“Walk of Equality” was organized by the Illinois immigration Forum, with the support of several Indian groups from the Midwest.
Thousands of Indian nationals descended upon the City Hall in downtown Chicago to peacefully to protest the long Green Card backlog that they are subjected to the impact that is having on their lives.
The peaceful march, organized by the Illinois Immigration Forum, attracted people from different parts of the Midwest, who came to Chicago to make their voices heard and urge Illinois Senator Dick Durbin to support the Senate bill S.386 Bill, which would remove the country quota on Green Cards, which bars citizens of any one county receiving from more than 7 percent of the Green Cards issued in a year.
As a result of the quota tens of thousands of Indian nationals are forced to wait for years and decades.
The protesters who gathered in Chicago were professionals who had been contributing to the American economy and are often left with no choice but to put their lives on hold, given the extraordinary wait time for Indian nationals on their journey to obtain the Green Card.
The US House of Representatives passed the H.R. 1044 or the “Fairness for High Skilled Immigrants Act,” in July, to eliminate the country quota. But S.386, its companion bill, has been stalled in the Senate.
Sen. Mike Lee, the main sponsor of S.386, has been trying to bring the bill to the Senate floor through a process called “unanimous consent.” But, while the “unanimous consent” allows Senate to pass a bill without subjecting it to the standard procedures, a single senator can block it.
S.386 was initially blocked by Sen. David Perdue. Later, when the Georgia Republican reversed his stand, it was blocked by Durbin.
Most Indian immigrant activists say the new bill will provide equal opportunities for all deserving candidates to obtain permanent residency and not penalize eligible candidates based on the country of their origin. However, its opponents argue that the new bill, if passed, would lead to most green cards being issued to Indians, thus destroying the diversity of the US immigrant pool.
The protesters arrived holding banners and signs that read “Senator Durbin help our children.” Many demonstrators also wore t-shirts saying: “Equality for all.”
Not surprisingly, the protesters were also met with a smaller group of demonstrators from “Support Alliance of US Immigrants,” who say that the bill would unfairly discriminate non-Indian immigrants.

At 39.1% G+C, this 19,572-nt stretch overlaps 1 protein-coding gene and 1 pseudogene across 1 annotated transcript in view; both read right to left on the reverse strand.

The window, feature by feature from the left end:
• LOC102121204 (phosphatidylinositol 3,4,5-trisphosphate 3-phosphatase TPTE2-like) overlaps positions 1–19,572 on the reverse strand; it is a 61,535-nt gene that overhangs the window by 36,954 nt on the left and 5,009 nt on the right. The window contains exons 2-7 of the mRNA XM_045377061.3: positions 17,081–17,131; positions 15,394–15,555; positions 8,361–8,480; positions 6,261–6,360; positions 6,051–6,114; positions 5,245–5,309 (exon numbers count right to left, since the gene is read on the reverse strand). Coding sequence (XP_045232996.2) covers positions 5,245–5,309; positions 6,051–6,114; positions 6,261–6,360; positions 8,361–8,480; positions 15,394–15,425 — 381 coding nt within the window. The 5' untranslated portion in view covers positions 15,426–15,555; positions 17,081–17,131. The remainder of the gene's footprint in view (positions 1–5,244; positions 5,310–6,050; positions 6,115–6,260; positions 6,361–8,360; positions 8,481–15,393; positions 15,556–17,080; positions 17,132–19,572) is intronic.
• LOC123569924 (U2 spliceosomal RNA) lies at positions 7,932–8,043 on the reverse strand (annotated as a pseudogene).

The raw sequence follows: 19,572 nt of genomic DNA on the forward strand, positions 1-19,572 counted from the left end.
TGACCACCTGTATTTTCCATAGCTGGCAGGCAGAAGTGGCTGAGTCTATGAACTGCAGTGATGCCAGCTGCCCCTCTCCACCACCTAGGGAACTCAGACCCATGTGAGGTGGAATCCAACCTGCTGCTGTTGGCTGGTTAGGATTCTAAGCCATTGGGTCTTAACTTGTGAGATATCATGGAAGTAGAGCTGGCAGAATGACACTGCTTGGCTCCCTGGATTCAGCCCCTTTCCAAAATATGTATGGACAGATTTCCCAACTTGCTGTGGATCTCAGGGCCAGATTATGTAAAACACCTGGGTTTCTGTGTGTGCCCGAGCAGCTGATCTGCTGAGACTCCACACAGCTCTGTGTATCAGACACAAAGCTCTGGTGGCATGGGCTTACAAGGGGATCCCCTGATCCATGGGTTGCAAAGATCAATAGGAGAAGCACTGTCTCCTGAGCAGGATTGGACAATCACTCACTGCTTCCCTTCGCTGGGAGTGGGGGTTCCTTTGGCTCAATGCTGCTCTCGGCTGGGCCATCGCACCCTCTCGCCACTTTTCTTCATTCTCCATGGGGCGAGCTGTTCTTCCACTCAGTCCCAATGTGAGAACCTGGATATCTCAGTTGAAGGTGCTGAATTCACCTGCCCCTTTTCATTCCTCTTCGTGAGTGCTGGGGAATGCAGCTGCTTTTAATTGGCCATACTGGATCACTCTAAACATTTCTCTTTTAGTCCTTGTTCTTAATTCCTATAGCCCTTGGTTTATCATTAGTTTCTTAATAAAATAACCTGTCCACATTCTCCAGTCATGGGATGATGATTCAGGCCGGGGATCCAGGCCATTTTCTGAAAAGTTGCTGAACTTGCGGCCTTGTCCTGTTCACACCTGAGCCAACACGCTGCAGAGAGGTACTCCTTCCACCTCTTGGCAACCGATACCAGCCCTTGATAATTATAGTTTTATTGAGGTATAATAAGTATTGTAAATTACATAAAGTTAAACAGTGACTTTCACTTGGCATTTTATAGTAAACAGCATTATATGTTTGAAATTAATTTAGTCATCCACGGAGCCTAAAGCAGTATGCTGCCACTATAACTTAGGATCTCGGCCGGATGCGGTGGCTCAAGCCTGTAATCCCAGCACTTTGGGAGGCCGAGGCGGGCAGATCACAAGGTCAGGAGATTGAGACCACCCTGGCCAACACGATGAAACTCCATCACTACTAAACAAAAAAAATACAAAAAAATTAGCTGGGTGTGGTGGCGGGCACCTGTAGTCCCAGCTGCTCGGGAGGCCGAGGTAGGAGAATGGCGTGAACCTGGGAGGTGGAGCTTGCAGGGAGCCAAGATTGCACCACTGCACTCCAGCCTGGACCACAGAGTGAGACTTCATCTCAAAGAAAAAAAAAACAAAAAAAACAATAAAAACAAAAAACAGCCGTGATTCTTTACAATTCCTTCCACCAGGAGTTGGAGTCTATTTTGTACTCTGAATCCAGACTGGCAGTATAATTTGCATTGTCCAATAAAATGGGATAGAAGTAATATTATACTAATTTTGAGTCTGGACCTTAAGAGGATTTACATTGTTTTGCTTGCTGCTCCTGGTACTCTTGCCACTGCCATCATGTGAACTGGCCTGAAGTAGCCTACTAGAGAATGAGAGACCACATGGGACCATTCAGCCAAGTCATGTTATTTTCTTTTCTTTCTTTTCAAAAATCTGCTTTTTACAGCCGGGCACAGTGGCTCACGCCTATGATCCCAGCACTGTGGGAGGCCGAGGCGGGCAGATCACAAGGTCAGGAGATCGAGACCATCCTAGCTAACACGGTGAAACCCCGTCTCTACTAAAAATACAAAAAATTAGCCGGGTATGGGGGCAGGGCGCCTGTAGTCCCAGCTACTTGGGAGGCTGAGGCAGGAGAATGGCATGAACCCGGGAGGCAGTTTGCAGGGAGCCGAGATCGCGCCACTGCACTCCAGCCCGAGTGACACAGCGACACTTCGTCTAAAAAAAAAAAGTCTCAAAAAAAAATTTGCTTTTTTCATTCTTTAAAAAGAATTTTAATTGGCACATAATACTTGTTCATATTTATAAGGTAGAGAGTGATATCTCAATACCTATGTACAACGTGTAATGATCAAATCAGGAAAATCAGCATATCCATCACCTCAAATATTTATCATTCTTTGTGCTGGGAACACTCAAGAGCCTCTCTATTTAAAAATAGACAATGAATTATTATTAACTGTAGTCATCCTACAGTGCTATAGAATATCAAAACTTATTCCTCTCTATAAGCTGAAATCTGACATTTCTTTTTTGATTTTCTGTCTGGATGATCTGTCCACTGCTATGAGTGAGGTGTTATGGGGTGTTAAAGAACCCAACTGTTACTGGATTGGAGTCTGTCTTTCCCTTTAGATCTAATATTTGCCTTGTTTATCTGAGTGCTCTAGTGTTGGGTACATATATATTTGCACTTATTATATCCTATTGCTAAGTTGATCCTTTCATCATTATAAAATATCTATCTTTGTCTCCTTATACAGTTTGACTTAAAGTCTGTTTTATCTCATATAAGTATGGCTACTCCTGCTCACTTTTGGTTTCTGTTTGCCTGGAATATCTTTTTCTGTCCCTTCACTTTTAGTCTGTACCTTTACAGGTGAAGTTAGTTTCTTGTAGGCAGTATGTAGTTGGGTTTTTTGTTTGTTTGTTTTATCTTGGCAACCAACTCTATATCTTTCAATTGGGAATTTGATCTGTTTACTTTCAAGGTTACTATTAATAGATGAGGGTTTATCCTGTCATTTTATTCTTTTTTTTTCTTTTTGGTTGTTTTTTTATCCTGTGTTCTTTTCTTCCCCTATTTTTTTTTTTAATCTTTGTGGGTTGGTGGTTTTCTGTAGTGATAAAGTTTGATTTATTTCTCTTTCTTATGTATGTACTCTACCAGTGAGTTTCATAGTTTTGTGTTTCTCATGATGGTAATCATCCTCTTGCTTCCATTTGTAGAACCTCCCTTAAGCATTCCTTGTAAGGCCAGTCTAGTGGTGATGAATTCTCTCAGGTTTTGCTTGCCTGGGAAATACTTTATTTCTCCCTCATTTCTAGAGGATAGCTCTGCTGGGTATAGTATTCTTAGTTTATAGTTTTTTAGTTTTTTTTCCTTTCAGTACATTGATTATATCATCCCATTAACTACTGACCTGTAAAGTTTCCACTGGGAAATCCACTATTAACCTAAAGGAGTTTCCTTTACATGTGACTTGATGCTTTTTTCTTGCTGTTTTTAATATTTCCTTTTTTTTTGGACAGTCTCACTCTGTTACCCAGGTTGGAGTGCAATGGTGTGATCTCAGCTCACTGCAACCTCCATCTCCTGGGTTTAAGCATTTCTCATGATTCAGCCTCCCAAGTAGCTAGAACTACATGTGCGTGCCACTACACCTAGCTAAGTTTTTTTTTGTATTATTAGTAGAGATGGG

But they were outnumbered by the Indian activists, who were flew and drove in from nearby Midwestern states, as well as from the East Coast to be a part of the Walk.
Venkat Reddy, who organized the walk and has been in the US for a decade, says that the current backlog unfairly puts Indians at a disadvantage.
Supporters of the bill also maintain that it is essential that the S.386 is passed so that deserving candidates gets their due.
“Merit-based, high skilled, H-1B community legally arrived in the US with their families,” says Netra Chavan, who manages the largest immigration group on Facebook. “They already underwent stringent personal and professional background checks. These families applied for Green Cards decades ago, and have been following the legal procedures. Now they are stuck for decades in the Green Card backlog line with approved Green Card status or I-140.”
Chavan says they fear losing the status while they wait for H-1B extensions. “Being stuck in this cycle is frustrating for these talented and highly experienced legal immigrants,” she says. “The reason for this backlog is that too many applications were accepted toward Green Card and only 7 percent of all applications are issued a Green Card every year from one country. In the current scenario, the Indian H-1B community feels as a major victim of this country quota discrimination. And that’s not the only thing, the community is also facing a lot of hate-crime under the current administration.”
Chavan adds, “We must not forget that these individuals are playing as crucial role in the US. Just being born in India or any other country with a high population should not be a stopcock for high skilled immigrants.”
The supporters at the Walk also voiced other concerns, including the status of children on H-4 dependent visas, who age out once they turn 21. They fear that during their long wait, thekids may lose their status and would have to leave the country they call home.
“The walk is a kind request to Sen. Dick Durbin to remove the hold from S.386,” Chavan says. “We request him to remove the hold and do not let this discrimination happen to so many law-abiding, peace-loving and merit-based immigrants.”
@SenatorDurbin Your constituents are walking for equality and we request you to stand with your constituents and help pass S386. Please be on the right side of history#seperateisnotequal #walkforequality #GreenCardEquality pic.twitter.com/rZXdgd5paT
— Srikanth Paladugu (@paladugu_sri) October 10, 2019
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